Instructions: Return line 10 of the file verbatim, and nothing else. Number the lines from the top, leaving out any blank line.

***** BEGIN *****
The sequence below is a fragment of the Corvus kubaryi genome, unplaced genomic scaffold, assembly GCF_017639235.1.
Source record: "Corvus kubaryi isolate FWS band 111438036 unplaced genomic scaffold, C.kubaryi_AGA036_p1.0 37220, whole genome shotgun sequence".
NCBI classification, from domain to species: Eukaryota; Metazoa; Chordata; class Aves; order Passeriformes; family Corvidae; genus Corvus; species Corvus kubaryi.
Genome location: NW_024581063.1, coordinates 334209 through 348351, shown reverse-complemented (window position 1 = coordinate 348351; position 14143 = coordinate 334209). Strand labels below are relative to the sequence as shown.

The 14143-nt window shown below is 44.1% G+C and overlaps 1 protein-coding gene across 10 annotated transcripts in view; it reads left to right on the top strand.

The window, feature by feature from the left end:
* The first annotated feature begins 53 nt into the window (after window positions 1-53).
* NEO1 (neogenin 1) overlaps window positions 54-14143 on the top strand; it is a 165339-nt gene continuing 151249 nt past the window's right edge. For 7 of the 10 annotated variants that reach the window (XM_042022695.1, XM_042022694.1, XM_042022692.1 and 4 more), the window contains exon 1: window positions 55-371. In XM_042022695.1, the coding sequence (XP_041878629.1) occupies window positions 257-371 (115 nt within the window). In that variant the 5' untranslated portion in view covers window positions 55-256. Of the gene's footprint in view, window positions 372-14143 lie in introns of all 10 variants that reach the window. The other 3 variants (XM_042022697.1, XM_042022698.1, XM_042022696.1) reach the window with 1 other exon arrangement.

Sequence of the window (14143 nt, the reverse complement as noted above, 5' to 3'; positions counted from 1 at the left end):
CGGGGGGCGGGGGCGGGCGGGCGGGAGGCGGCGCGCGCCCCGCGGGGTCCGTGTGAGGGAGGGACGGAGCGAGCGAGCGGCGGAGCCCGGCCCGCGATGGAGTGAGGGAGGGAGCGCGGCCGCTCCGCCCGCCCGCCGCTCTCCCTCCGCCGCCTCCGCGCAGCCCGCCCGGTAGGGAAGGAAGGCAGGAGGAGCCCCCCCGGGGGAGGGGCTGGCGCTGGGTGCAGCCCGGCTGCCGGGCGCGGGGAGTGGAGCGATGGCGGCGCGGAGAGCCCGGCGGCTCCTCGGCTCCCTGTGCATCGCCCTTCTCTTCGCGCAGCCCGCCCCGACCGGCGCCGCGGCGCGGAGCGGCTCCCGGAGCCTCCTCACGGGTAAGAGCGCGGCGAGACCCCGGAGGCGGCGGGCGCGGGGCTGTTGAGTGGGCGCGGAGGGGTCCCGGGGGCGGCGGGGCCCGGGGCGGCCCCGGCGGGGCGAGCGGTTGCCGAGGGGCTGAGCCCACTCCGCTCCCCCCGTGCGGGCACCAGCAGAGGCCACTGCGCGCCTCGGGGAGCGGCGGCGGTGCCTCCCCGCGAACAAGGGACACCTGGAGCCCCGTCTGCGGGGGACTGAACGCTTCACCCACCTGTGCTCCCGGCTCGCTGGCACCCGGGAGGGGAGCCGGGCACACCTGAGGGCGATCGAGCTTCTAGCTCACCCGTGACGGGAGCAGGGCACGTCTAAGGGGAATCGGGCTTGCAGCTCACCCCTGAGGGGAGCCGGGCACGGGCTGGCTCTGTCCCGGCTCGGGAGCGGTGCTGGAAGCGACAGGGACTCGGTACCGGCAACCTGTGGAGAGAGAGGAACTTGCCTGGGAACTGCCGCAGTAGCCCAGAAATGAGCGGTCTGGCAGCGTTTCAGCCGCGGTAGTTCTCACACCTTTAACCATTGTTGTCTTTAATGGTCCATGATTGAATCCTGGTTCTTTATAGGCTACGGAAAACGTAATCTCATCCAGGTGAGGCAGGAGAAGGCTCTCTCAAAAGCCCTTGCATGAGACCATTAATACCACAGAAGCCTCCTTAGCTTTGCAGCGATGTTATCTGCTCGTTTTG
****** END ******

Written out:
CGGGGGGCGGGGGCGGGCGGGCGGGAGGCGGCGCGCGCCCCGCGGGGTCCGTGTGAGGGAGGGACGGAGCGAGCGAGCGGCGGAGCCCGGCCCGCGATGGAGTGAGGGAGGGAGCGCGGCCGCTCCGCCCGCCCGCCGCTCTCCCTCCGCCGCCTCCGCGCAGCCCGCCCGGTAGGGAAGGAAGGCAGGAGGAGCCCCCCCGGGGGAGGGGCTGGCGCTGGGTGCAGCCCGGCTGCCGGGCGCGGGGAGTGGAGCGATGGCGGCGCGGAGAGCCCGGCGGCTCCTCGGCTCCCTGTGCATCGCCCTTCTCTTCGCGCAGCCCGCCCCGACCGGCGCCGCGGCGCGGAGCGGCTCCCGGAGCCTCCTCACGGGTAAGAGCGCGGCGAGACCCCGGAGGCGGCGGGCGCGGGGCTGTTGAGTGGGCGCGGAGGGGTCCCGGGGGCGGCGGGGCCCGGGGCGGCCCCGGCGGGGCGAGCGGTTGCCGAGGGGCTGAGCCCACTCCGCTCCCCCCGTGCGGGCACCAGCAGAGGCCACTGCGCGCCTCGGGGAGCGGCGGCGGTGCCTCCCCGCGAACAAGGGACACCTGGAGCCCCGTCTGCGGGGGACTGAACGCTTCACCCACCTGTGCTCCCGGCTCGCTGGCACCCGGGAGGGGAGCCGGGCACACCTGAGGGCGATCGAGCTTCTAGCTCACCCGTGACGGGAGCAGGGCACGTCTAAGGGGAATCGGGCTTGCAGCTCACCCCTGAGGGGAGCCGGGCACGGGCTGGCTCTGTCCCGGCTCGGGAGCGGTGCTGGAAGCGACAGGGACTCGGTACCGGCAACCTGTGGAGAGAGAGGAACTTGCCTGGGAACTGCCGCAGTAGCCCAGAAATGAGCGGTCTGGCAGCGTTTCAGCCGCGGTAGTTCTCACACCTTTAACCATTGTTGTCTTTAATGGTCCATGATTGAATCCTGGTTCTTTATAGGCTACGGAAAACGTAATCTCATCCAGGTGAGGCAGGAGAAGGCTCTCTCAAAAGCCCTTGCATGAGACCATTAATACCACAGAAGCCTCCTTAGCTTTGCAGCGATGTTATCTGCTCGTTTTG